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George W Ousler, Michael Watson, Kirk Bateman, Keith Jeffrey Lane, Donna L Welch; Longitudinal Evaluation of Seasonal Differences in Patient-Reported Dry Eye Symptoms. Invest. Ophthalmol. Vis. Sci. 2015;56(7 ):4462.
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Dry eye syndrome has been reported to exhibit seasonal fluctuations, possibly due to increased evaporation in winter months. To date, no empirical studies have been performed to compare symptoms in and out of season within the same cohort of patients. We performed a meta-analysis of dry eye study data to evaluate seasonal differences in diary-reported symptoms.<br /> <br /> <br />  McCulley JP, Uchiyama E, Aronowicz JD, Butovich IA. Impact of evaporation on aqueous tear loss.<br /> Trans Am Ophthalmol Soc. 2006;104:121-8.
Diary-reported symptom scores from 10 clinical trials in dry eye, completed over a 6-year period, were compiled in a longitudinal database. Data were selected from subjects treated with placebo in pre-trial run-in periods for the purposes of study eligibility. A subset of 270 subjects who had participated in at least one summer season study (April-September enrollment) and one winter season study (October-March enrollment) were identified and included in the analysis. Differences in diary-recorded ocular discomfort and dryness symptoms (graded using the Ora CalibraTM 4-Symptom Scale) were compared between winter and summer seasons to identify any seasonal differences in symptom severity.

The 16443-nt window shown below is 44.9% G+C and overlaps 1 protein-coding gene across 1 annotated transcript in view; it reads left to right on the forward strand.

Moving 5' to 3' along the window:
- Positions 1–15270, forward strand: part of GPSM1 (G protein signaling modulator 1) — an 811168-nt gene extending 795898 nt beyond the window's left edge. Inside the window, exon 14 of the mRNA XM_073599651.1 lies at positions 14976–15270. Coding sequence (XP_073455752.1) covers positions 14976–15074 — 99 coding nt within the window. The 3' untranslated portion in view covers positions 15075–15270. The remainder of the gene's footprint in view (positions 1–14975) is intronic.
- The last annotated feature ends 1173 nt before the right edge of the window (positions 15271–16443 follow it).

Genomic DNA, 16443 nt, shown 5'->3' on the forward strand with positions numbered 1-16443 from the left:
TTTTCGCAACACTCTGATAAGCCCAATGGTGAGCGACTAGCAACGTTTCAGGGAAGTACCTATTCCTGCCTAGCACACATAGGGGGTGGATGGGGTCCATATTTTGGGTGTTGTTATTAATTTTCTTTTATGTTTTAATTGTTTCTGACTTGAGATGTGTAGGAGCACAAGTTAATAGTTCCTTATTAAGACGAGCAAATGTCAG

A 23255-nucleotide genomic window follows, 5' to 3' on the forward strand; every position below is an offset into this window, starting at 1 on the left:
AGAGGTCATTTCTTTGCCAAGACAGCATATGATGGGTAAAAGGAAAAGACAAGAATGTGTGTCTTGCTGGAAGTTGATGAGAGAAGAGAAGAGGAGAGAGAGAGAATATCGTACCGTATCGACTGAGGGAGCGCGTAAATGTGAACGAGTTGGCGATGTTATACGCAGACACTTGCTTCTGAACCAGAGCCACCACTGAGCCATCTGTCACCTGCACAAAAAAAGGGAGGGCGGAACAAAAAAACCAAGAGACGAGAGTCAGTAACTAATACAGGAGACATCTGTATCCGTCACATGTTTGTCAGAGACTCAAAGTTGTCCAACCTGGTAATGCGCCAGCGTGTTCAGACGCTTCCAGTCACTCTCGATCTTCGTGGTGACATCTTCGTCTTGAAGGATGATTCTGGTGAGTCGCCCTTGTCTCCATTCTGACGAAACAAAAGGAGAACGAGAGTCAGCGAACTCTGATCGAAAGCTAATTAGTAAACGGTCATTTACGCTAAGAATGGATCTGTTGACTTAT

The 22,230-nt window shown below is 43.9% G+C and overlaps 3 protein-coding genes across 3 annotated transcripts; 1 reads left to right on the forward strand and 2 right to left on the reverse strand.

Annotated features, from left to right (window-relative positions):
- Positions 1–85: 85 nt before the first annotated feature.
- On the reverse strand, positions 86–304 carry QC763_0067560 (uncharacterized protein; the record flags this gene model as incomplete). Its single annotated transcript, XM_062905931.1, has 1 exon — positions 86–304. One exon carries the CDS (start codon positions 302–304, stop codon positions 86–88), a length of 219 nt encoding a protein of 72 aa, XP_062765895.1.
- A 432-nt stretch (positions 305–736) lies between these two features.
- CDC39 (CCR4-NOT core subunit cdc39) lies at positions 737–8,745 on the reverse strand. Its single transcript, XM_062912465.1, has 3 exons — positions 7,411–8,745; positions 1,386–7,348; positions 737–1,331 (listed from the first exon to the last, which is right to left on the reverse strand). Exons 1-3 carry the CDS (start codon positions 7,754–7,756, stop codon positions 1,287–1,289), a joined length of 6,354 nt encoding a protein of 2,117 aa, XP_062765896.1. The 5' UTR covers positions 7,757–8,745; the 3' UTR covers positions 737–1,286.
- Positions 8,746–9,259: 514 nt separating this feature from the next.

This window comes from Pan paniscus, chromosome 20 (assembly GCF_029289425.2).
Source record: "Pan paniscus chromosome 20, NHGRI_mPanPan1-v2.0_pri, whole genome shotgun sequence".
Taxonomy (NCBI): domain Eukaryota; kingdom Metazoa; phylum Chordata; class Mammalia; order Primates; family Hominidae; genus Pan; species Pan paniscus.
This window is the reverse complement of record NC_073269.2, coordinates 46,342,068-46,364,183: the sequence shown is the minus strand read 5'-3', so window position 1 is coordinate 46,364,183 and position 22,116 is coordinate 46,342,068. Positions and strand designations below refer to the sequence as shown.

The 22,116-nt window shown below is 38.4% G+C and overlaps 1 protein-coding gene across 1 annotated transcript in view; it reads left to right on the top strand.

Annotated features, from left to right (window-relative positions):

There was a significant seasonal difference observed for diary-reported ocular discomfort symptoms (summer - winter, -0.119 ± 0.916 (p=0.034), with patients experiencing higher levels of symptoms during the winter season. Patients also reported higher dryness levels during the winter season, although this difference did not reach statistical significance (p=0.140).
Seasonal differences in patient-reported symptoms were observed in this analysis, with elevated ocular discomfort reported during the winter season. In the context of clinical trials, seasonal variations in symptoms may be a confounding factor, and best efforts should be made to complete trials within a given season to minimize this variability.
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